The research, published this month in the International Journal of Behavioral Nutrition and Physical Activity, offers walkers a concrete way to track their activity level without relying on exercise devices or complicated calculations about oxygen consumption or heart rate. It represents the first set of outcomes from Tudor-Locke's ongoing, five-year CADENCE-Adults study, funded with a $2.2 million grant from the NIH's National Institute on Aging. The study seeks to establish the relationship between walking cadence (steps per minute) and intensity (metabolic rate) across the adult lifespan, from age 21 to 85.
Using the study's initial results for younger adults, walkers can simply count their steps to determine their approximate exercise intensity. Counting steps for 15 seconds and multiplying by four, for example, will determine steps per minute.
To ensure sex and age balance, researchers recruited 10 men and 10 women for each five-year age group between 21 and 40, for a total of 80 healthy participants. They performed a series of five-minute walks on a treadmill, with two-minute rests, as their cadence was hand-tallied and intensity (METs) was measured using a portable indirect calorimeter. Sessions began at .5 mph and increased in .5 mph increments until participants either began to run, reached 75 percent of their predicted maximum heart rate or reported a perceived exertion of "somewhat hard."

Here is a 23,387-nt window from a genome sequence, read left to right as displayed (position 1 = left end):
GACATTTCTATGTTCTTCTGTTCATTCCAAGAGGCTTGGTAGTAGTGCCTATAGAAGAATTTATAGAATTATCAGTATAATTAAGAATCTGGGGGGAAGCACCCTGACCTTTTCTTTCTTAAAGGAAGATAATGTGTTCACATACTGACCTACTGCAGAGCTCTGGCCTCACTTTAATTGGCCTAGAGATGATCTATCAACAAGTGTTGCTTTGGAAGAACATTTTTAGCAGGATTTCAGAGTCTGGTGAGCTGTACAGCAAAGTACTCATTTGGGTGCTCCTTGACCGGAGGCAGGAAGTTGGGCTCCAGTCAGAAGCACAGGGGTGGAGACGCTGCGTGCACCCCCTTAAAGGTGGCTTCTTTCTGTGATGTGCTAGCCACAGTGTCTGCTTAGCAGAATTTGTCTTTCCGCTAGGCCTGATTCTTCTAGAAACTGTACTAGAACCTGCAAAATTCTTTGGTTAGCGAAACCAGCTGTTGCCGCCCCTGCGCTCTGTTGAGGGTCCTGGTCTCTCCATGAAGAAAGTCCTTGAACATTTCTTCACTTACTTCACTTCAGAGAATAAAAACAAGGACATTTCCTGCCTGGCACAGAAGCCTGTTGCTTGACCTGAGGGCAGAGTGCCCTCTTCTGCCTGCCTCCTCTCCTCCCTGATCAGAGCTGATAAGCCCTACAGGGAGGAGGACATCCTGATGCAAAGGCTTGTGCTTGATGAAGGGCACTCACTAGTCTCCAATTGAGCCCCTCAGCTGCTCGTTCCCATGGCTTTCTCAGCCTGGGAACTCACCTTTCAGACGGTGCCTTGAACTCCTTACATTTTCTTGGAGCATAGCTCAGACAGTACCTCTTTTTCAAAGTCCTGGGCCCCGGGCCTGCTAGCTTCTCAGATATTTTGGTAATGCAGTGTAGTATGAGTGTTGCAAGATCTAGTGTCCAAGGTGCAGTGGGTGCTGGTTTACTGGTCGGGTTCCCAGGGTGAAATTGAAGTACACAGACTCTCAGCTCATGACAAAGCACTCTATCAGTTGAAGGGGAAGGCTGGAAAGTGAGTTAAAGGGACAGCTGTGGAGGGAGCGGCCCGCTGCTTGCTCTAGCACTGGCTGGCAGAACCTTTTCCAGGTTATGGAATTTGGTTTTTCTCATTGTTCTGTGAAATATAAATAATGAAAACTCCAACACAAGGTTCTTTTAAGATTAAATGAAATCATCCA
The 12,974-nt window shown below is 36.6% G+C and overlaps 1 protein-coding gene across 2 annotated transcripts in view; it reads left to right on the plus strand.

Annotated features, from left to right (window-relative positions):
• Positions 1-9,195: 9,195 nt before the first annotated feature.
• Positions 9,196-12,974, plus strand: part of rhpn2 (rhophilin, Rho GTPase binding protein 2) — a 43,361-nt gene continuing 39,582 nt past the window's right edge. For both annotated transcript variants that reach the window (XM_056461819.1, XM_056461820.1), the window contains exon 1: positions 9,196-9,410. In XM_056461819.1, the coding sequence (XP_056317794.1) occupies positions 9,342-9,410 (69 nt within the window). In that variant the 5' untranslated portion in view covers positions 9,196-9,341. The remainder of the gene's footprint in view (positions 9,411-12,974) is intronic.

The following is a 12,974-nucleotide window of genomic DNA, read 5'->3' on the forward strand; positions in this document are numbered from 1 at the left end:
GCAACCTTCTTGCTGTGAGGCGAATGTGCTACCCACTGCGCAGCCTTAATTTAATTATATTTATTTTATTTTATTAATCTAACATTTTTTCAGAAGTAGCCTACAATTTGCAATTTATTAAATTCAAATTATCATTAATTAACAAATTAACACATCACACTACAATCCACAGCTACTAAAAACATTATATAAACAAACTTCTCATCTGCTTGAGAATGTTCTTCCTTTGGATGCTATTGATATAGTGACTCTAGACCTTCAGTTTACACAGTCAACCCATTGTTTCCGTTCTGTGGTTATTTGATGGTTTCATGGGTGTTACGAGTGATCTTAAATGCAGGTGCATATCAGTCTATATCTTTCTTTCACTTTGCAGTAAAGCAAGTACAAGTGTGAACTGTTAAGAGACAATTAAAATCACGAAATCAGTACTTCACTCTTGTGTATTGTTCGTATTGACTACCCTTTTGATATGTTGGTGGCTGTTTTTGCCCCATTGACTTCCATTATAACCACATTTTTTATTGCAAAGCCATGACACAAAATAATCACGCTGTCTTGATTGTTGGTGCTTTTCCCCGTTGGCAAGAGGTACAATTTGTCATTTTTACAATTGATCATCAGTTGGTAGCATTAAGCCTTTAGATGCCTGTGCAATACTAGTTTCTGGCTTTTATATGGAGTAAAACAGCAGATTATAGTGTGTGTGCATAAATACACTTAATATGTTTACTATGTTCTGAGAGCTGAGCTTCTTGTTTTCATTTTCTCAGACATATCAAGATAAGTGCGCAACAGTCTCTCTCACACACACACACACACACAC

Federal guidelines call for 150 minutes of "moderate" or 75 minutes of "vigorous" exercise each week. Moderate intensity is defined as activity that requires 3 METs (metabolic equivalents of task), or three times the amount of oxygen that's consumed while sitting still. In the study, moderate-intensity walking began at about 2.7 mph and was equal to 3 METs. Vigorous walking was associated with 6 METs.
Aguiar said that the natural walking pace of 90 percent of the study participants was above the moderate-pace threshold. "If you just tell people to walk at their normal speed, they probably are going to walk above 100 steps per minute. Asking people to walk for exercise is a low-cost, low-skill, feasible activity choice which has the potential to drastically improve people's health," he says.
The research suggests a simple but powerful public health message: Just walk, as much as possible. "Our society has engineered movement out of our life," Aguiar says. "We have TVs, we have cars, we have remotes. It's clear that you can achieve the public health guidelines for physical activity through walking."
Researchers used two distinct analytical methods to determine the approximate walking cadence thresholds. They also found that after moderate intensity walking of 100 steps per minute was reached, each 10 steps-per-minute increase was associated with an increase in intensity of one MET. So, 4 METs is roughly equivalent to 110 steps per minute and 5 METs with 120 steps per minute.
Although the findings confirm data from previous research, the CADENCE-Adults study is the first calibration study to use a sex-and-age-balanced sampling approach, Tudor-Locke said. Future reports from the study may establish age-appropriate walking thresholds.
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